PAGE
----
STOCKHOLM (Reuters) – Fashion retailer H&M
They have now climbed 53% this year on hopes the group has embarked on a road to recovery after slowing footfall at its core H&M-branded stores caused years of sliding group profits, mounting inventories and shrinking market value.
Over the past few years the Swedish-based retailer has invested in online services, new store concepts and independent brands to broaden its customer base and turn itself around.
H&M said its sales in September-November, its fourth quarter, were held back by the Black Friday shopping day falling later this year.
It said sales for the quarter rose 9% to 61.7 billion crowns ($6.41 billion). Analysts had forecast a 10% rise, according to Refinitiv SmartEstimates.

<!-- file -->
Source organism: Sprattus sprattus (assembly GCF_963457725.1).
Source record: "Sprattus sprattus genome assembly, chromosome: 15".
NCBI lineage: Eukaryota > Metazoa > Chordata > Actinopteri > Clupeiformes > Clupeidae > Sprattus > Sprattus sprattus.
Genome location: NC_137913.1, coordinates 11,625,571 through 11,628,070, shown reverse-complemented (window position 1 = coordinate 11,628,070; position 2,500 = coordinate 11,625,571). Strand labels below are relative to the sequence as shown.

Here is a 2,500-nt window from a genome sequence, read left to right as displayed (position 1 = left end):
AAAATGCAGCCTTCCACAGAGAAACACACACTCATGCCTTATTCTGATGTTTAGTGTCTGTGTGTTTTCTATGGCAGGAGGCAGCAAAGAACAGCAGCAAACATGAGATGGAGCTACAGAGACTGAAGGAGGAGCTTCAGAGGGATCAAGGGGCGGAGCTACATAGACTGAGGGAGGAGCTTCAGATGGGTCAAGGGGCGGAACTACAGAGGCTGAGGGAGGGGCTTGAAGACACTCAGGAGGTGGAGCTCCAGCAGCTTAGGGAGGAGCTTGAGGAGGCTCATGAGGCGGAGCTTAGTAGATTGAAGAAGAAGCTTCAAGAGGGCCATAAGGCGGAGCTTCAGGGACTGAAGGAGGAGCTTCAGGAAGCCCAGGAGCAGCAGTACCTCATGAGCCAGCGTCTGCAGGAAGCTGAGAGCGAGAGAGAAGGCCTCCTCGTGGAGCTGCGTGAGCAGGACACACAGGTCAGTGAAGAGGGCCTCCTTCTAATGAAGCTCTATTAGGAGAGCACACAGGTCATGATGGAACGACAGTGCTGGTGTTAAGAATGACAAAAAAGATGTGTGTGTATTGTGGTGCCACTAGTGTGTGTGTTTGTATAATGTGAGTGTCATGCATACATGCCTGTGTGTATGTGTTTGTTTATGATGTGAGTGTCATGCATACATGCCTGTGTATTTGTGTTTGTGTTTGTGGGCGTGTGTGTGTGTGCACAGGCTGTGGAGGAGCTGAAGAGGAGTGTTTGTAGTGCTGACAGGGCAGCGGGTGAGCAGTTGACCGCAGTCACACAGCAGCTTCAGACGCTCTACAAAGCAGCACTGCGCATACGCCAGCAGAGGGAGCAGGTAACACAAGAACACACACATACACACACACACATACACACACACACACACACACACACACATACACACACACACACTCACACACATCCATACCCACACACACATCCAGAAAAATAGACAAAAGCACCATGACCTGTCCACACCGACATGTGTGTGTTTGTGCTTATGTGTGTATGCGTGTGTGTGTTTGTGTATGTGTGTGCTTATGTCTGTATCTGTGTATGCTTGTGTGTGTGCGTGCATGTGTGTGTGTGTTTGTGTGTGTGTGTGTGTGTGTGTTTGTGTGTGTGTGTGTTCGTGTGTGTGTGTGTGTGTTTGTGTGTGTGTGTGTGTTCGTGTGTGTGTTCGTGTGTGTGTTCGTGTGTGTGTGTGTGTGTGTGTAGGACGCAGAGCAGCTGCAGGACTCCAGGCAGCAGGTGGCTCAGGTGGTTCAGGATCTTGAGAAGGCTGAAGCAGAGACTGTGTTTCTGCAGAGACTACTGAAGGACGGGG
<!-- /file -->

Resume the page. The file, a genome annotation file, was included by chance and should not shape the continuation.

In local currencies, growth was 5%.
“Black Friday this year fell a week later, i.e. just before the end of the month of November,” H&M said in a statement.
“Therefore some of the big Black Friday online sales will not be recognized until December. The amount in question is
expected to be approximately 500 million crowns.”
H&M said that adjusted for that, sales grew 10%, or 6% in local currencies and analysts said that stripping out the Black Friday impact, sales broadly matched expectations.
RBC analyst Richard Chamberlain, with an “outperform” rating on H&M’s shares, said H&M’s sales figures indicated the retailer had gained share in major markets such as Germany, H&M’s biggest market, where industry-wide in-store sales shrank by an estimated 4%.
In the third quarter, H&M had increased profit for the first time in more than two years as heavy spending to meet changes in the market helped sales reach 8% growth in local currencies – a pace last seen three years ago.
Analysts expect full-year profits to grow for the first time since 2015, despite still-high inventory and investment levels.
H&M, which is controlled by the founding Persson family, is scheduled to publish its full earnings report on Jan. 30.
(Reporting by Anna Ringstrom, editing by Helena Soderpalm and Susan Fenton)